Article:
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Comment: Re:two bounces (Score 1) 223

by Thagg (#48386331) Attached to: Comet Probe Philae To Deploy Drill As Battery Life Wanes

1) There is/was a significant risk that drilling would push Philae off the comet again. Still, it's a risk worth taking; without the solar recharging ESA has only until Saturday before the batteries run out.
2) The challenge is that either the lander is on its side, so the solar panels can't see the sun; or that the lander is up against a wall blocking the sun most of the time. They are considering possible ways of reorienting Philae; but it doesn't seem too likely. Also, without the harpoons or ice screws, it's likely that Philae will be pushed into space by gasses escaping the comet as it gets closer to the sun; so the extra sunlight is a double-edged sword.

Comment: Re:two bounces (Score 1) 223

by Thagg (#48386009) Attached to: Comet Probe Philae To Deploy Drill As Battery Life Wanes

It is fascinating that you can see stars and the comet surface at the same time; it shows how far from the sun they are. In no pictures from the moon can you see any stars.

Right now the spacecraft is about 3x as far from the sun as the moon is from the sun, so the sun is only 1/9th as bright there. I suppose the cameras might have a bit more dynamic range than the film cameras of the late 60's. The comet nucleus might also be quite dark, but the moon is very dark as well (about 10% albedo.)

Comment: two bounces (Score 5, Interesting) 223

by Thagg (#48385527) Attached to: Comet Probe Philae To Deploy Drill As Battery Life Wanes

Philae bounced twice, the first bounce was about two hours, the second one 7 minutes. If the gravity on the comet is 1/200,000th that on earth (a reasonable estimate, it varies around the comet because it's *way* not round) then the first bounce was about 1,000 feet off the surface, but the second one was only about three feet. Seven minutes to fly up and down three feet; that's almost impossible to imagine.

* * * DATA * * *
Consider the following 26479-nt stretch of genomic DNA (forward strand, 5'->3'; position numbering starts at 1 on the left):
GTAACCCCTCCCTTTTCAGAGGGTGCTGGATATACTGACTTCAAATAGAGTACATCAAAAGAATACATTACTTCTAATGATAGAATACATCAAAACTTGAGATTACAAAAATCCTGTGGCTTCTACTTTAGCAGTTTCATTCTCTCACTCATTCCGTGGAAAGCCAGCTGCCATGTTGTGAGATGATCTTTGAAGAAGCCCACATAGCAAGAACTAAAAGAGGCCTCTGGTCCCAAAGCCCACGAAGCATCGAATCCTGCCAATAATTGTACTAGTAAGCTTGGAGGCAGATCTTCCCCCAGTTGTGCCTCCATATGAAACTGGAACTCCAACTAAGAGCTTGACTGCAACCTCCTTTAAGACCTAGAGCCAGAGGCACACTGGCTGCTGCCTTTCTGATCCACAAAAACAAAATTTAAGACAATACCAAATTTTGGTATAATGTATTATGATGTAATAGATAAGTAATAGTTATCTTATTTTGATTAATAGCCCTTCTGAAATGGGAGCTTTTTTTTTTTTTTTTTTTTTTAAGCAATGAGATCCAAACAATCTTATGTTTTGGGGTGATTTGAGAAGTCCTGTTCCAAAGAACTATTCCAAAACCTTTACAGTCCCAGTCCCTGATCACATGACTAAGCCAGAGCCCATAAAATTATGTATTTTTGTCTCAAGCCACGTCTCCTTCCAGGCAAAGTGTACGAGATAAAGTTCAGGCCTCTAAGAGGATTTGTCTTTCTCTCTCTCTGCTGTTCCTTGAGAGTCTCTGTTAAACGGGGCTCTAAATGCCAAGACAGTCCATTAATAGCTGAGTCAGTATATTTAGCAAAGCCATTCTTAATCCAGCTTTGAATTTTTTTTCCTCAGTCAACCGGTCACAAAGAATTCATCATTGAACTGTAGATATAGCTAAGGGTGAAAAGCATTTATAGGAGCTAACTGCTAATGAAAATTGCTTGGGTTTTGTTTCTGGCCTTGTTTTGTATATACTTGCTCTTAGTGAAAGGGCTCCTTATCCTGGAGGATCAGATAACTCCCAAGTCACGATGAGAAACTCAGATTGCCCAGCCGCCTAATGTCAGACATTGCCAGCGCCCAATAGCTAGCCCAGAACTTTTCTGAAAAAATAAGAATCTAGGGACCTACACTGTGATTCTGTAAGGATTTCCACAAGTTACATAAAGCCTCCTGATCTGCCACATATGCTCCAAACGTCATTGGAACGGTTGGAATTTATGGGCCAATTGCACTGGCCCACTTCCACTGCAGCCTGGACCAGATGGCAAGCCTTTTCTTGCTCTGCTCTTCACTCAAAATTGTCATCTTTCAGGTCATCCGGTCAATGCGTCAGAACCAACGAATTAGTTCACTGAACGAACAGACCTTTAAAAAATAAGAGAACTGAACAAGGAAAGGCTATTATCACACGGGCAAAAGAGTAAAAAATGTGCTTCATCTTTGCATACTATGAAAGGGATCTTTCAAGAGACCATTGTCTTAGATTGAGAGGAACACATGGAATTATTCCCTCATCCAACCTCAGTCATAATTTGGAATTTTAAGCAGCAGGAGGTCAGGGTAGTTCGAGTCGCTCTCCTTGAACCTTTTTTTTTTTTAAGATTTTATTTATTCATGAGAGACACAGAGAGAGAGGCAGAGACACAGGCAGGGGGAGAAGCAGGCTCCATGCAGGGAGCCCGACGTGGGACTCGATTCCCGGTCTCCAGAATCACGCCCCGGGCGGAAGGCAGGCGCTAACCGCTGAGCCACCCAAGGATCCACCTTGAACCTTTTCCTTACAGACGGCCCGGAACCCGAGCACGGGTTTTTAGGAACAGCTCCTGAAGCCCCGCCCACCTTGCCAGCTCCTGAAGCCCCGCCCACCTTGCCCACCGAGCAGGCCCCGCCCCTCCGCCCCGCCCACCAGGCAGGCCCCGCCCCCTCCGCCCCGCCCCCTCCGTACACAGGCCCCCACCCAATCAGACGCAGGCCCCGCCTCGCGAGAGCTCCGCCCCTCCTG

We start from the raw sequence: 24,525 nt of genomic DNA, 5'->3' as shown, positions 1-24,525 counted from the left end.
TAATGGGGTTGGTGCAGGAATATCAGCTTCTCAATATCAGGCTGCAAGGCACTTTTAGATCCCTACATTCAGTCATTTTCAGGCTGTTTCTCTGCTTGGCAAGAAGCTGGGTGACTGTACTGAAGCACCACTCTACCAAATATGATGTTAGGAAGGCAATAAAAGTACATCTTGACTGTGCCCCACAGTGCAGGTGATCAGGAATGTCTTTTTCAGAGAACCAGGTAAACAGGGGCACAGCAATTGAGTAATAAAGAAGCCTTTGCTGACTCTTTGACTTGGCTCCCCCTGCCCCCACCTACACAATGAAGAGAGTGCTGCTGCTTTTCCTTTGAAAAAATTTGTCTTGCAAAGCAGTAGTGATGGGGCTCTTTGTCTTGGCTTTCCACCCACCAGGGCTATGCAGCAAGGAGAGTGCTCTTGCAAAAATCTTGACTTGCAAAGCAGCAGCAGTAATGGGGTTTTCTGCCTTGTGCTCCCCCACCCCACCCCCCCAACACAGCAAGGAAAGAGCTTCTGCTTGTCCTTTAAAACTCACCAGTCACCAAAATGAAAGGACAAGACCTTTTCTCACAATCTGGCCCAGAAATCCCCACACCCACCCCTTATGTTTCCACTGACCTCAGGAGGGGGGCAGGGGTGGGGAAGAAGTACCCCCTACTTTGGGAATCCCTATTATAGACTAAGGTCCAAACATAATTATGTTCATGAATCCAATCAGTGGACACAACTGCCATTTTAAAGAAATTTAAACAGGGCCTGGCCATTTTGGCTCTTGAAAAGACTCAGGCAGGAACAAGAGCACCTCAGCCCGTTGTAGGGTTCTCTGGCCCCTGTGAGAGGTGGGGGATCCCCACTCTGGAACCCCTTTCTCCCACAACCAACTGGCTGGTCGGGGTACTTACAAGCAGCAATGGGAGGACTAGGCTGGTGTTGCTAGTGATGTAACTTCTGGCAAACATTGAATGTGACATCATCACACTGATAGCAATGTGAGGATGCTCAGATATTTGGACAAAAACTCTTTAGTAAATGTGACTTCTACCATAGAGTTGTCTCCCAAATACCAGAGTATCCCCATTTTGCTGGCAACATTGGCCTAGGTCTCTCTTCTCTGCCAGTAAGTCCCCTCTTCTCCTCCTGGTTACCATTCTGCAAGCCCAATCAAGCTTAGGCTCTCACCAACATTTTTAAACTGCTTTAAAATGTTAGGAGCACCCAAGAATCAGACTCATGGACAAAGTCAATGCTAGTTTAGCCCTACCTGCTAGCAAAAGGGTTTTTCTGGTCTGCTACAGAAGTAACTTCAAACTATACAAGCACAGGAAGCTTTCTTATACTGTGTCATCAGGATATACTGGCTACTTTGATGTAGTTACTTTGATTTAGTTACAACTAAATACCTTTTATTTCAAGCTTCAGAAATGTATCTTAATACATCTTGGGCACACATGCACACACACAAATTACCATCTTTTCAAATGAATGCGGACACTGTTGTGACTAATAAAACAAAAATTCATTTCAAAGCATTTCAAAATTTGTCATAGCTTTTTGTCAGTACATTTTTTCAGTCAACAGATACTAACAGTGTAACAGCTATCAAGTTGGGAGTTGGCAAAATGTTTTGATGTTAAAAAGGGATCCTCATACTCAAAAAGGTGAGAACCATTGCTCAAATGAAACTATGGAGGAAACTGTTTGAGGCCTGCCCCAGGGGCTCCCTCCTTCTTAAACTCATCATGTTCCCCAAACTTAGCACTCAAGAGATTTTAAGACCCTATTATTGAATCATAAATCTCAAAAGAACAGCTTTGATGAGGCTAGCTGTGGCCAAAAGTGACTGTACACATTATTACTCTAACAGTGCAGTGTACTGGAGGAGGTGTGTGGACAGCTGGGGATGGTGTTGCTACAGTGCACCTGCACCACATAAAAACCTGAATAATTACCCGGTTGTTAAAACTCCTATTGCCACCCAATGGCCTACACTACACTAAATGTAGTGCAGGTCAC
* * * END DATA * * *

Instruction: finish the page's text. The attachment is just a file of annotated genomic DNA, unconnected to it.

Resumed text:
Comment: Re:should be banned or regulated (Score 1) 237

by Thagg (#48385103) Attached to: Will Lyft and Uber's Shared-Ride Service Hurt Public Transit?

In a city like NYC or perhaps London, I agree that the number of daily rides is a pie that will be subdivided differently. In a town like Los Angeles or even San Francisco; not so much. The number of Uber rides in LA will exceed the pre-Uber number of taxi rides soon, if it hasn't already -- it's a real game changer. Many more people are taking Uber rather than taxis, yes -- but even more people are taking Uber than used to drive.

In LA, the taxi service will suffer; but also (and maybe more so) the rental car business. It's cheaper to UberX around the city (especially if you use mass transit when you can) than renting a car; and more convenient too because you don't have to worry about parking.

Comment: Exactly the opposite! Enhances Public Transport! (Score 1) 237

by Thagg (#48385043) Attached to: Will Lyft and Uber's Shared-Ride Service Hurt Public Transit?

I use Uber in Los Angeles; as many people do.

Los Angeles has very limited subway service. It exists, it's pretty quick, but it doesn't go too many places. So, I use Uber to get to and from the subway stops closest to where I want to go; and use the train for the bulk of the transport.

Now, if I was going with a group of people instead of by myself, I'd Uber the whole way; the subway charges per person and Uber per car. But for traveling by yourself; Uber and mass transit is a great combo.

Comment: Re:A global network of high-latency torrent server (Score 5, Informative) 74

by Thagg (#48340337) Attached to: Elon Musk's Next Mission: Internet Satellites

These will not be high latency. If you have 700 satellites more-or-less evenly distributed around the globe (say from 60S to 60N latitude) and you want a minimum of 45 degree elevation to the nearest satellite, they can be lower than 400 miles altitude, or 600 miles away. Assuming that the system will bounce signals from the satellites to a distributed network of fiber connected ground stations, latency should only be 10ms more than a pure cable transmissions.

Previous satellite internet to geosynchronous satellites are nothing like this.

I agree with other commenters that this is pretty unlikely, but SpaceX and Tesla were quite unlikely to succeed as well.

Comment: Brutally sad day (Score 5, Interesting) 445

by Thagg (#48282497) Attached to: Virgin Galactic SpaceShipTwo Crashes

Burt Rutan, the designer of the Spaceship One and Two, has been a hero, perhaps the hero, of my life. A passionate, innovative aircraft designer; unbelievably aggressive in trying new things, pushing boundaries that nobody even knew existed.